Entertainment TV What to watch in June: From Oslo to Tenet and a live-action Pinocchio
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What to watch in June: From Oslo to Tenet and a live-action Pinocchio

Oslo tells the story behind the 1993 peace accords between Israel and Palestine. Photo: HBO
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Winter is well and truly upon us, which means staying warm and indoors is of paramount importance.

Those hunkering down in Victoria for the fourth lockdown in just over a year won’t have much choice in the matter, but will be relieved to know your trusty streaming platforms have you covered.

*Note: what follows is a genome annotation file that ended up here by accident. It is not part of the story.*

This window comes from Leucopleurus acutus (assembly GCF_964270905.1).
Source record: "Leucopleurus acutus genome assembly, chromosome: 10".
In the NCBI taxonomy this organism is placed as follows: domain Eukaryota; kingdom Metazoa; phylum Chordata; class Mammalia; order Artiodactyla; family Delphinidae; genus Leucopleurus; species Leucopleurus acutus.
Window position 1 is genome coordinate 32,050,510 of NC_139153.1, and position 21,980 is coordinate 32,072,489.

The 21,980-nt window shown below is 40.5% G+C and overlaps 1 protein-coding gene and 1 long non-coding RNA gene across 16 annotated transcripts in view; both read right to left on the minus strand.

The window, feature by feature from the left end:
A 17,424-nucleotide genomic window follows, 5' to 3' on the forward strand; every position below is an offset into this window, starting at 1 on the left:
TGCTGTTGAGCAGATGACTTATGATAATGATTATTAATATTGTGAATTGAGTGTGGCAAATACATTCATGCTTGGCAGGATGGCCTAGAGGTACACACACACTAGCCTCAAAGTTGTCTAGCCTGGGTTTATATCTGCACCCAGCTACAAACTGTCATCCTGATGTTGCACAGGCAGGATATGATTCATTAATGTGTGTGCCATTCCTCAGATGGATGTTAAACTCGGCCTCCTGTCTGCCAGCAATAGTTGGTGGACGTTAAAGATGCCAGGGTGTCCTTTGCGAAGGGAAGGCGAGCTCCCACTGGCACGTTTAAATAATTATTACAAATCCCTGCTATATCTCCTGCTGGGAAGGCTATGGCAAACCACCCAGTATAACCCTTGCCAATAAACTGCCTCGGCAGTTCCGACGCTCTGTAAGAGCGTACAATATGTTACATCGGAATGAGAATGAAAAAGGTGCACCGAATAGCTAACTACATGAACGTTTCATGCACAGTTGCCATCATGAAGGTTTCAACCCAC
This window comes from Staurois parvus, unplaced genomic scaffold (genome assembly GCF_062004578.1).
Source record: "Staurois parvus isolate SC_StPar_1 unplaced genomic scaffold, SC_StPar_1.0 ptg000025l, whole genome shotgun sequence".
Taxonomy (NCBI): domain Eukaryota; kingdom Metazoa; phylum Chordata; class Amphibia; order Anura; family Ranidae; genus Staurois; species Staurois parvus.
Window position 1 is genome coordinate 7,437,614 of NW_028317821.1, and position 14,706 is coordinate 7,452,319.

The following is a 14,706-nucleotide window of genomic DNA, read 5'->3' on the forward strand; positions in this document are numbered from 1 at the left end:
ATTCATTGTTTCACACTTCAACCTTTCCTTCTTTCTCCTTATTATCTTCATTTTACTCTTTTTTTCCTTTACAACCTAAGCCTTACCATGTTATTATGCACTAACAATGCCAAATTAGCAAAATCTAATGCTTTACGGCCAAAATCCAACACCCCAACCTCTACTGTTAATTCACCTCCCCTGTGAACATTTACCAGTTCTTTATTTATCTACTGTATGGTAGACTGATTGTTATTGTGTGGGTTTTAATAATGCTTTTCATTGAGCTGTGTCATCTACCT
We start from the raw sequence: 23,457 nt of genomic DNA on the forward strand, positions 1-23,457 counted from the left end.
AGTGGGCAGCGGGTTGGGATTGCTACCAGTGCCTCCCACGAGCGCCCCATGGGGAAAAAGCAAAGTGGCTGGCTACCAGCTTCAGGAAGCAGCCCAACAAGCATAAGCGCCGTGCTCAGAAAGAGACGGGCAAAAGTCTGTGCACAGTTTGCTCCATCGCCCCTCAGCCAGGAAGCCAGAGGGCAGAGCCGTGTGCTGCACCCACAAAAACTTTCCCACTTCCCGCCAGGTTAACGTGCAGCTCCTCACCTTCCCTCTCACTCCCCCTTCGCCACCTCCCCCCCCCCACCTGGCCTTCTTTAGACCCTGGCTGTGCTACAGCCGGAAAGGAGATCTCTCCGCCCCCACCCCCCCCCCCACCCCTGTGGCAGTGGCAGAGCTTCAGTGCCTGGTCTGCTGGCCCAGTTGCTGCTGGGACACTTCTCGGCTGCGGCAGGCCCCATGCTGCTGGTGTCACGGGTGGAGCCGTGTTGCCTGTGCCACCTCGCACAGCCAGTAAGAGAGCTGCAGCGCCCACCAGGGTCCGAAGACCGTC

The second season of immensely popular heist show Lupin will premiere on Netflix from June 11, bringing a whole new round of thievery and adventure.

Not to mention more of our favourite sticky-fingered Frenchman, Omar Sy.

From June 23, you will finally be able to indulge in the remarkably trashy (yet incredibly addictive) second season of Too Hot To Handle. 

Say what you will about reality dating shows, but those who caught season one will agree that this is undeniably brilliant television to switch off to.

There’s also the highly-anticipated double feature of anime classic Sailor Moon. 

The two-part event, Pretty Guardian Sailor Moon Eternal The Movie, was released in Japan earlier this year and will hit your Netflix screen on June 3.

Whether you’re rugging up or locking down, here are the hottest new titles to keep you company in June.

Oslo – June 2 (Binge)

Israeli-Palestinian relations have dominated much of the news in recent weeks, so this true story is timely.